While it might be "fun" to have more games on Linux, I feel there could be other....better advancements made with it. Instead of some "Angry Birds" or other time killing endeavor, why not come up with ways to make Linux more compatible with the apps and games you already know and love? And don't get me wrong, I hold no ill will towards the Angry Birds or other games that are currently being played and purchased by the populous....I just feel that adding more games to Linux won't necessarily make it the "desktop of choice" worldwide. There is a specific mindset that comes from dealing with Windows.....and at some point the mid evolves "past" what Windows offers, this leads people to the Apple Macs.....and still some others to Linux. Those that just want a "camera OS" (you know..."point-and-click"!) should stay with the simple ones they know. but those that have a thirst to discover more...to learn more...to DO more ususally aren't in it for the gaming...I think that those who want a gaming version of Linux can always go to a site like DistroWatch and find that distro of Linux that heeds the call, that fills the need. but it's not necessary to niclude games with Linux in order or it to be used on a large scale. And you keep hearing about the "Year Of The Linux Desktop"...well this isn't going to happen, because Linux isn't in direct competition with any of the mainline desktop OS'es out there! It's there and available for those who want ot use it, and those that DON'T want to use it...can use what they want! And while some people might insist that there's a "war' going on with the Open Source Software community and the proprietary ones, this isn't true either,..granted most of the software that is "sold" would prefer if you bought from them, and some of them might be losing ground to F.O.S.S. simply because a lot of companies don't want to spend anymore for software, at least not when there's an available alternative...but in the end it will remain the user who dictates what will be considered "fun" to them....just my 2 cents....

Duke E Love
Duke E Love

You are aware the Android is Linux? However it took Google engineering to make Linux fit for mainstream consumption.

TechDaffy
TechDaffy

Well, if you're looking for more fun, you're using the perfect OS. With Linux, you can program your own games, enjoy them, and also share the fun with a whole lot of others. But lets get pause for a second. Linux is not for casual end users; if you'd like to have fun, stick with Windows or Mac. Better yet, use the proper equipment/software that's actually made for gaming: get your XBox and/or your PlayStation and buy all the games your heart desires.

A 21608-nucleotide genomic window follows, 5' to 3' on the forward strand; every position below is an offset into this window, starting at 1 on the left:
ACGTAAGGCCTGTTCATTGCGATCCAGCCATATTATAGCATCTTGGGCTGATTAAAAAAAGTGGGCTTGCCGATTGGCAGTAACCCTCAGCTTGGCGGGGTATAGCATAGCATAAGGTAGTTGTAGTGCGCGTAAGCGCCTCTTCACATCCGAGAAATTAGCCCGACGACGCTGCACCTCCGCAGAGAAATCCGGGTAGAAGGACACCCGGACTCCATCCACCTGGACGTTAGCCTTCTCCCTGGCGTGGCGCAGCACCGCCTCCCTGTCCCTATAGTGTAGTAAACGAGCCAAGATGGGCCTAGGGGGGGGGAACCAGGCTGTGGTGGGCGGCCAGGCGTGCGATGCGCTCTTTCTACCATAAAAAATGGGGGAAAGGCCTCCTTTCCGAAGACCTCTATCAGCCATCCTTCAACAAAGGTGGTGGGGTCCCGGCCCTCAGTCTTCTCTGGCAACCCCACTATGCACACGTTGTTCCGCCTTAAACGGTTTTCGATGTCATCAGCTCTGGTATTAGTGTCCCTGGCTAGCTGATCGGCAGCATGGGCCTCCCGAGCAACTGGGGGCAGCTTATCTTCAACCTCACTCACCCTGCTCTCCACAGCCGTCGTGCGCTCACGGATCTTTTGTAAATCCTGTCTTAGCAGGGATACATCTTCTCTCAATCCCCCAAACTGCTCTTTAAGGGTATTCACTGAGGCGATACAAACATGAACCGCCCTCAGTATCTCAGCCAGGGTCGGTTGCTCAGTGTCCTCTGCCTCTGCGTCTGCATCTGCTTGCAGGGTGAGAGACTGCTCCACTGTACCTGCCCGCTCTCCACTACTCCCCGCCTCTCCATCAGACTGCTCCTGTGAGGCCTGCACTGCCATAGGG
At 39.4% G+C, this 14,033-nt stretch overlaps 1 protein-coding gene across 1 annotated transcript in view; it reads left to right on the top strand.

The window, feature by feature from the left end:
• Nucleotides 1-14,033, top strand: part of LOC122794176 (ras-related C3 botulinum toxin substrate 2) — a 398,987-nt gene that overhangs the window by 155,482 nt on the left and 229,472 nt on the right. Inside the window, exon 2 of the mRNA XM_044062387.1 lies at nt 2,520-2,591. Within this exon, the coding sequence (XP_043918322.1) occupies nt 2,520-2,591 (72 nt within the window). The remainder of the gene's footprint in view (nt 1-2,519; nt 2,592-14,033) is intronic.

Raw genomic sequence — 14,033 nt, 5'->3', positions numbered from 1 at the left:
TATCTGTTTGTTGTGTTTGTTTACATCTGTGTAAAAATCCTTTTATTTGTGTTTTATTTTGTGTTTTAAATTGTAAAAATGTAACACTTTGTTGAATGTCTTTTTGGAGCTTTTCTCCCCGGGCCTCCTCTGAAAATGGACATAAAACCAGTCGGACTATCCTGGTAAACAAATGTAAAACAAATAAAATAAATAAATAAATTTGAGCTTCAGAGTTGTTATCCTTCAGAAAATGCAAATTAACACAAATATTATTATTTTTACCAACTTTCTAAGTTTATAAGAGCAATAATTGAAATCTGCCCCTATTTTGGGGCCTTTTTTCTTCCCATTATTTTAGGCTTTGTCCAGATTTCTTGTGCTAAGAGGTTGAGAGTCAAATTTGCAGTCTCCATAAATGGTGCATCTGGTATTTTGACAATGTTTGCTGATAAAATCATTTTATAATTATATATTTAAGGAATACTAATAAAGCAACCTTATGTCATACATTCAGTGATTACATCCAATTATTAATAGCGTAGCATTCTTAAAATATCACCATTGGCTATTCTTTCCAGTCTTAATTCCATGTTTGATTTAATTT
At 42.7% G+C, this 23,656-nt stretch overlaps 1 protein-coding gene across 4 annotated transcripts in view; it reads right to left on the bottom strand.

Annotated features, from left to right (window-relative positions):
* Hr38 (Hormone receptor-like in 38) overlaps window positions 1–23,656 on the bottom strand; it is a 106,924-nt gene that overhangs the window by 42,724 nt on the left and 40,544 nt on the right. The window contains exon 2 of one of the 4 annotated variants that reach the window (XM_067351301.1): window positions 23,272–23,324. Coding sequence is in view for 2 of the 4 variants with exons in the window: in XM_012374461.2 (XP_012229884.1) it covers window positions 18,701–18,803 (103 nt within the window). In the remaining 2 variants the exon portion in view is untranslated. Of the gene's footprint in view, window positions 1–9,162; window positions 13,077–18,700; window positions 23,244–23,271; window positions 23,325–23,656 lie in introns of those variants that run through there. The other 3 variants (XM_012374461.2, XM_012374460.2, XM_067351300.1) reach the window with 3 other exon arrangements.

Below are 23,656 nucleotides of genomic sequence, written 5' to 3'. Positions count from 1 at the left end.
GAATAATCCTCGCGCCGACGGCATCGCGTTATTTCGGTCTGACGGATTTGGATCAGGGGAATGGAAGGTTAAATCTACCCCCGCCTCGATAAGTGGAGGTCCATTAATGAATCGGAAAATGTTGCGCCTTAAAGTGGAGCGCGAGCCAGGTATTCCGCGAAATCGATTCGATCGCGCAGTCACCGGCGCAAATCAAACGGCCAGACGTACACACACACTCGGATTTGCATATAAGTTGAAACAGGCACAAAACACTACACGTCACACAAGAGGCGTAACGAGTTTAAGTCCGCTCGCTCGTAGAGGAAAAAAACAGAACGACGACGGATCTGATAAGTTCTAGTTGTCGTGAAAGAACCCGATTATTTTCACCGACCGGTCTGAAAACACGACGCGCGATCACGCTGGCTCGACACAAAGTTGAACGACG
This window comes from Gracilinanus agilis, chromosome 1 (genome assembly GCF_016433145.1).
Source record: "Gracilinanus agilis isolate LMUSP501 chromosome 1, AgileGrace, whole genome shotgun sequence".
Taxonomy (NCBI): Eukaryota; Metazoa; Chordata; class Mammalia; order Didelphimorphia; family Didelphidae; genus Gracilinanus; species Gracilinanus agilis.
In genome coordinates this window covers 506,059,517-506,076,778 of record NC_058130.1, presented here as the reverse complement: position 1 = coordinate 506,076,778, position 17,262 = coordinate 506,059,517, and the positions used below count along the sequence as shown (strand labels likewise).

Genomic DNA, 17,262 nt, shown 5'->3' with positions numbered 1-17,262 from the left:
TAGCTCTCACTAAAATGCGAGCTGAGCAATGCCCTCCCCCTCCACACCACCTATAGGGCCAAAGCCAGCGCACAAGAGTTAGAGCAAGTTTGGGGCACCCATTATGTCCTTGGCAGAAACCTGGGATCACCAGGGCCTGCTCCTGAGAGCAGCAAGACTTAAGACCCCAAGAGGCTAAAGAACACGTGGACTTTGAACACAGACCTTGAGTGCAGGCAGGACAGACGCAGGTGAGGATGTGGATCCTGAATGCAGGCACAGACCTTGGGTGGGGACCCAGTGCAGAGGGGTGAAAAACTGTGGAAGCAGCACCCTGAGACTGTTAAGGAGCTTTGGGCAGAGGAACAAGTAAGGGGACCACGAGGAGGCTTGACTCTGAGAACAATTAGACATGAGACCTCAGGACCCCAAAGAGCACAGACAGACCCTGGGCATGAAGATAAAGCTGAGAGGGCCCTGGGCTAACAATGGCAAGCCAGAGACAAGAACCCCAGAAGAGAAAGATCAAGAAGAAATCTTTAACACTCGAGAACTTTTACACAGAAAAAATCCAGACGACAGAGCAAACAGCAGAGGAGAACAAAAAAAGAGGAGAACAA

Linux is for innovators, programmers, engineers...the serious and boring people. Leave them alone. There's only one actual OS for them to use, so let's not ruin things for them.

w7hd
w7hd

I won't be 70 until next month, but I have to agree that more "fun stuff" needs to be included.  I converted my wife to Linux several years ago, and she is always looking for that game that will be more fun, especially if she can also load it on her Kindle HD and/or Android phone.  She keeps a dual-boot Windows solely for the purpose of two games she enjoys.  If those were available under Linux, she would have me remove Windows entirely.  As I get ready to retire next month, I am using Linux more than Windows, since I don't need Windows except for work functions (such as remote VPN connections that use Windows for authentication).  After retiring, I may not even run Windows any more, because I can find a number of games I enjoy as native Linux apps.  Even though I don't play a lot of games, it makes an enjoyable diversion after working on stuff I need to get done (I do documentation and programming for several projects).

Keep up the great reviews, Jack.   You're doing great, even if I don't always agree.  You usually give me something to think about, and that is a measure of success.


M Iwan Rochman
M Iwan Rochman

Should have many apps that run in Linux as Windows.

IndianArt
IndianArt

Totally agree Jack.

Going by Android & stuff it looks like that most people are casual users & Android has the numbers to prove & support it.